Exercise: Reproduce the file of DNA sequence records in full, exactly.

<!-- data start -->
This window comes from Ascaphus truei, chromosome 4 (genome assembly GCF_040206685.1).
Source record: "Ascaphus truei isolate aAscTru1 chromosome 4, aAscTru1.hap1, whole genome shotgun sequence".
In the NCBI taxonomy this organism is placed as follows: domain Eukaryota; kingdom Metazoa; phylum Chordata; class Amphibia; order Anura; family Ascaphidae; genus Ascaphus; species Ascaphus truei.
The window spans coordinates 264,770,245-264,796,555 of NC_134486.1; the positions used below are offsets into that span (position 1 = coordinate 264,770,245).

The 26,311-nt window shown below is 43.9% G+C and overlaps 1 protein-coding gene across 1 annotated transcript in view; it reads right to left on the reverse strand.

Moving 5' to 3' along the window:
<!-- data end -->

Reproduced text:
This window comes from Ascaphus truei, chromosome 4 (genome assembly GCF_040206685.1).
Source record: "Ascaphus truei isolate aAscTru1 chromosome 4, aAscTru1.hap1, whole genome shotgun sequence".
In the NCBI taxonomy this organism is placed as follows: domain Eukaryota; kingdom Metazoa; phylum Chordata; class Amphibia; order Anura; family Ascaphidae; genus Ascaphus; species Ascaphus truei.
The window spans coordinates 264,770,245-264,796,555 of NC_134486.1; the positions used below are offsets into that span (position 1 = coordinate 264,770,245).

The 26,311-nt window shown below is 43.9% G+C and overlaps 1 protein-coding gene across 1 annotated transcript in view; it reads right to left on the reverse strand.

Moving 5' to 3' along the window: